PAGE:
Ensuring your child’s oral health goes beyond just a smile—it’s crucial for their overall well-being and development. That’s where children’s dentistry comes in. It’s about more than just teeth; it’s about nurturing healthy habits from an early age. Poor oral health can lead to various issues, from discomfort to more severe complications like diabetes and heart disease.

That’s why taking good care of your child’s teeth and gums is essential from an early age. But how do you do that? In this article, we’ll provide practical advice and tips for caring for your child’s teeth. Following these tips, you’ll help your child achieve a healthy, happy, and confident smile that will last a lifetime.

How to Care for Your Child’s Teeth at Home

Dental care at Vedder Dental Clinic in Chilliwack

One of the most important things you can do for your child’s oral health is to establish a good oral hygiene routine at home. This includes:

Brushing and flossing: You should start brushing your child’s teeth as soon as they erupt. Use a soft-bristled toothbrush and a pea-sized amount of toothpaste. You should brush your child’s teeth twice daily, for at least two minutes each time. Floss your child’s teeth once a day, to remove any plaque and food particles that may be stuck between the teeth.

Diet and Nutrition at Vedder Dental Clinic in ChilliwackDiet and nutrition: What your child eats and drinks can significantly affect their oral health. Limit your child’s intake of sugary and acidic foods and drinks, such as candy, chocolate, soda, juice, and sports drinks. These can erode the enamel of the teeth and cause tooth decay and cavities. Encourage your child to eat healthy snacks, such as fruits, vegetables, cheese, and nuts. Drink plenty of water, as they can help neutralize the acids in the mouth and wash away any food debris.

Making oral hygiene fun: Oral hygiene doesn’t have to be tedious for your child. You can make it fun by using colourful toothbrushes, playing music, or rewarding good behaviour. You can also involve your child in choosing oral care products, such as toothpaste, mouthwash, and floss. Furthermore, you can also read books, watch videos, or play games that teach your child about the importance of oral hygiene and the consequences of neglecting it.

When and Why to Visit a Dentist

Vedder Dental Clinic in Chilliwack

Another key factor for your child’s oral health is to visit a dentist regularly. They have specialized training and experience in addressing the unique needs and challenges of young patients, including growth and development, behavior management, and special healthcare needs.

A dentist can offer a range of services and treatments for your child, such as:

Regular check-ups and cleanings: You should take your child to see a dentist for their first dental visit by their first birthday, or within six months of their first tooth eruption, whichever comes first. After that, you should take your child to see a dentist every six months, or as recommended. During these visits, the dentist will examine your child’s teeth and gums, perform a professional cleaning, apply sealants if needed, and take x-rays if necessary. The dentist will also educate and motivate your child to care for their teeth and gums and provide you with any guidance or recommendations for your child’s oral health.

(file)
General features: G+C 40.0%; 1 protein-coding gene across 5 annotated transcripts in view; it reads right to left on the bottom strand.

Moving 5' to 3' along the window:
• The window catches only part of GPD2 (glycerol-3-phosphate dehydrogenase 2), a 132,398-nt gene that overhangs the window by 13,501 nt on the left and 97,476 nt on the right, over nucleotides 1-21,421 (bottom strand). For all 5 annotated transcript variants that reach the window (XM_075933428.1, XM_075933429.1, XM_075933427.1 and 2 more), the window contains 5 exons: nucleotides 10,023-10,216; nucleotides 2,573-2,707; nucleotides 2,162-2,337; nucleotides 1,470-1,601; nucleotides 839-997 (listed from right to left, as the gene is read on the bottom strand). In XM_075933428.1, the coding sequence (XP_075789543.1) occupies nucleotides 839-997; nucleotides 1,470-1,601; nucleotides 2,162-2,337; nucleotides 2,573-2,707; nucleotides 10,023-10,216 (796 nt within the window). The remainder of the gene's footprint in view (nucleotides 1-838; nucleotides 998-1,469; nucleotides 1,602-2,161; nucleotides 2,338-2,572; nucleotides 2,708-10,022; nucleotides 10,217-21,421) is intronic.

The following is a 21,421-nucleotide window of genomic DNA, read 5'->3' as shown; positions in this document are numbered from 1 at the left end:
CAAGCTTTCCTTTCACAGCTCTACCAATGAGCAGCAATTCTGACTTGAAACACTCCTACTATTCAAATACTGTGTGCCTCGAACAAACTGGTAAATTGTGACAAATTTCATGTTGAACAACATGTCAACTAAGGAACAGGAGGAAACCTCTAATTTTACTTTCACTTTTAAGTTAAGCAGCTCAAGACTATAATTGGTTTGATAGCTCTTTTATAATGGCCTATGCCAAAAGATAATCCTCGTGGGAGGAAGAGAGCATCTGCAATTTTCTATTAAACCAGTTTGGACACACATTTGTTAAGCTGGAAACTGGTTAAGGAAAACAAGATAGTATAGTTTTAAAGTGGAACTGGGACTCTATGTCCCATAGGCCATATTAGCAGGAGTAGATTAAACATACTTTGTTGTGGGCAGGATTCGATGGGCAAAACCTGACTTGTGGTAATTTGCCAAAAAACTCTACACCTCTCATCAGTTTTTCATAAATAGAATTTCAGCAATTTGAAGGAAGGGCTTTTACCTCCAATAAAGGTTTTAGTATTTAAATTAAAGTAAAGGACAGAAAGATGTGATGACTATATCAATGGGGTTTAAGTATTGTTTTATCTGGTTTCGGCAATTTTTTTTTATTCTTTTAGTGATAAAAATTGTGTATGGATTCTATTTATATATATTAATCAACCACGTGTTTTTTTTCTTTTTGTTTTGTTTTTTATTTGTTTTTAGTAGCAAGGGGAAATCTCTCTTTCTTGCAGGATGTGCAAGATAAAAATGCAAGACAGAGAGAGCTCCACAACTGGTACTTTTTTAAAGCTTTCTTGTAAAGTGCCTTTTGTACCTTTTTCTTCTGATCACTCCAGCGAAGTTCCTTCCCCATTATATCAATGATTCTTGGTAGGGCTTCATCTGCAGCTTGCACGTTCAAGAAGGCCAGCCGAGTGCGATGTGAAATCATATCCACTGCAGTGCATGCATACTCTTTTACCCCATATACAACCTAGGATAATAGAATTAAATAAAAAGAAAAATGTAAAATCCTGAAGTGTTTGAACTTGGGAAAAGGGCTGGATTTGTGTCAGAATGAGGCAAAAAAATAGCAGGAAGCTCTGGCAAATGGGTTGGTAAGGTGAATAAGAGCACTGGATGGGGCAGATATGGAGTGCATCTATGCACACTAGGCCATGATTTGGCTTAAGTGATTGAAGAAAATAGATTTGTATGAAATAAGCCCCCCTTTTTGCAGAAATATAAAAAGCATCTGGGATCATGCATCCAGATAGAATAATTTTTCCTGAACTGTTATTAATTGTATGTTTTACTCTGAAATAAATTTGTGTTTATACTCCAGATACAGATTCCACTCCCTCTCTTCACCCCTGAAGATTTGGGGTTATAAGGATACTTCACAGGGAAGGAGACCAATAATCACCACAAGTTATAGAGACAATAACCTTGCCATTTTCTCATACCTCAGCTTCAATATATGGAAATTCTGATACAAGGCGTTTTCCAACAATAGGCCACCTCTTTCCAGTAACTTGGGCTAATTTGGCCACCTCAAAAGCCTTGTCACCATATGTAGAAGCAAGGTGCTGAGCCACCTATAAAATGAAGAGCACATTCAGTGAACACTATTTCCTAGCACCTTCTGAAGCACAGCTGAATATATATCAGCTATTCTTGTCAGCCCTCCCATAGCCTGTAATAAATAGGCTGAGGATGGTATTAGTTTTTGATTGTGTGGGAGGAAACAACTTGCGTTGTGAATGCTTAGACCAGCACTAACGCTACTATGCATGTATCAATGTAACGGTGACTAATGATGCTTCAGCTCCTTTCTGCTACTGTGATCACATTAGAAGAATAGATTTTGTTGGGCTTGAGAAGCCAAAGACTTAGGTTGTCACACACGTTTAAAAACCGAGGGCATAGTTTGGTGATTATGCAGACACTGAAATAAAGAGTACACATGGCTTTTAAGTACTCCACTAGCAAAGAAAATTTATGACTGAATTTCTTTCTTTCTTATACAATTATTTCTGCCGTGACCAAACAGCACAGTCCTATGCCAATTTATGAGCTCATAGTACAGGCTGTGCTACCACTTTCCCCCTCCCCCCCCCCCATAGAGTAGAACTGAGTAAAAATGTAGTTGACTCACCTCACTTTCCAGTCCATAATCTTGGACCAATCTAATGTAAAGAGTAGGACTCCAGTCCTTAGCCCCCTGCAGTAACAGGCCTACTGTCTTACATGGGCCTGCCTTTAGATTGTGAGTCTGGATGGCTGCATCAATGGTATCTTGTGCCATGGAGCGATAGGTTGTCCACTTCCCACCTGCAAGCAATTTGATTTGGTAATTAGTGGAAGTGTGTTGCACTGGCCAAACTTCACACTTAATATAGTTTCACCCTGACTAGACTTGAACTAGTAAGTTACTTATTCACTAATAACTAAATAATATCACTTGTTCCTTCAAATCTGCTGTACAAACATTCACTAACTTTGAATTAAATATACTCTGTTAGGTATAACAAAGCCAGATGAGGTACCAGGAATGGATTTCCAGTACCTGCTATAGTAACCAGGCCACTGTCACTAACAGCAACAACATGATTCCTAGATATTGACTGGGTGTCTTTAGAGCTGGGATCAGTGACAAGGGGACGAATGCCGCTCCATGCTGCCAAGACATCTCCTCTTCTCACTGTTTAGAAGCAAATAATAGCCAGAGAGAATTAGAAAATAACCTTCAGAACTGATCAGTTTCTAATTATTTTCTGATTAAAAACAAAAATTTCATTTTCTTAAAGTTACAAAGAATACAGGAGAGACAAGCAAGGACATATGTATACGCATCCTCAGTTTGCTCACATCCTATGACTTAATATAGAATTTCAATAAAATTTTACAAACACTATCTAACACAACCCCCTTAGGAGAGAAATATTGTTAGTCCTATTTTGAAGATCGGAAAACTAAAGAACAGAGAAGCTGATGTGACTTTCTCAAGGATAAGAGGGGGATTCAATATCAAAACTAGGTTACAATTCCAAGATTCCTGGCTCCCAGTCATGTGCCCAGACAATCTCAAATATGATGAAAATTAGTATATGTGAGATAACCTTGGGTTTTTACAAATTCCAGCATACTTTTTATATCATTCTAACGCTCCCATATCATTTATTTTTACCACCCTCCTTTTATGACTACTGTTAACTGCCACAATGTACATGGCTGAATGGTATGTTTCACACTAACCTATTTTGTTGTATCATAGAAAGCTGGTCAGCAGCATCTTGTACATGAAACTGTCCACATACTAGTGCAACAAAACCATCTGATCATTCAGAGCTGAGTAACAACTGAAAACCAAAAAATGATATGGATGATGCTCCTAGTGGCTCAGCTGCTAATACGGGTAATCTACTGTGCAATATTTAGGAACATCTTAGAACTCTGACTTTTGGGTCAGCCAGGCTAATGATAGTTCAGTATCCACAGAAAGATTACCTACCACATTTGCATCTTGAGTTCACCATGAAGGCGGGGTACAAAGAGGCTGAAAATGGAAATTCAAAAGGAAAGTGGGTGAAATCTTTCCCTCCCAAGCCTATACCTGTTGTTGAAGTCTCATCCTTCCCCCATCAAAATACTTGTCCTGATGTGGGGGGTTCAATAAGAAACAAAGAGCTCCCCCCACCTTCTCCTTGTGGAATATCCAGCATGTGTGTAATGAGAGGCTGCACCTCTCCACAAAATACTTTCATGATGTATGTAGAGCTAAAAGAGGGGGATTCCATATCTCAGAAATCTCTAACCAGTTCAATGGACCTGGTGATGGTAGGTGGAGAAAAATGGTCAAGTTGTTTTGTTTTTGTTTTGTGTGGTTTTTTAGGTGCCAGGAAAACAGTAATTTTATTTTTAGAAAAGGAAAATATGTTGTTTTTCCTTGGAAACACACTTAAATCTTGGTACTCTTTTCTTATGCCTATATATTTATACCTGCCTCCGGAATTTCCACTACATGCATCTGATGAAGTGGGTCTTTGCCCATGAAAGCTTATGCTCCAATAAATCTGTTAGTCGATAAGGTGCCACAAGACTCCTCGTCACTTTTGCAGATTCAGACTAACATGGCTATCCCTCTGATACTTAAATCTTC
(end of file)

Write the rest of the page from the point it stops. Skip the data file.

Sealants: Sealants are thin, plastic coatings, applied to the chewing surfaces of the back teeth, where most cavities occur. Sealants act as a barrier against plaque and bacteria and prevent tooth decay and cavities. Sealants are typically applied to the permanent molars, that erupt around the age of six and 12. It can also be applied to the baby teeth if they have deep grooves or pits. Sealants are painless and easy to apply, and can last for several years with proper care.

Fillings: Fillings restore teeth that are damaged by tooth decay or cavities. They are made of different materials, such as amalgam, composite, or glass ionomer. It can help restore the function and appearance of the teeth, preventing further decay and infection. Fillings are typically done under local anesthesia and can be completed in one visit.

Crowns: Crowns are caps that cover the entire visible part of the tooth. Crowns help protect teeth that are severely damaged by tooth decay, cavities, trauma, or that have undergone root canal treatment. It can be made of different materials, such as stainless steel, porcelain, or zirconia. It can also help restore the strength and appearance of the teeth, preventing further damage and infection. Crowns are typically done in two visits, one to prepare the tooth and take impressions, and another to place the crown.

Braces at Vedder Dental Clinic in Chilliwack

Braces: Braces are devices used to correct the alignment and bite of the teeth. Braces are made of metal, ceramic, or plastic, and can be fixed or removable. Braces can help improve the appearance and function of the teeth, and prevent problems such as tooth decay, gum disease, jaw pain, and speech difficulties. Braces are typically worn for one to three years, depending on the severity of the case. It requires regular adjustments and visits to the dentist.

Visiting a dentist is important for your child’s oral health. It can help prevent and detect any oral problems, teaching and motivating your child to care for their teeth and gums. However, we understand that some children may feel anxious or fearful about going to the dentist. That’s why we at Vedder Dental Clinic strive to make every visit a positive and stress-free experience for your child.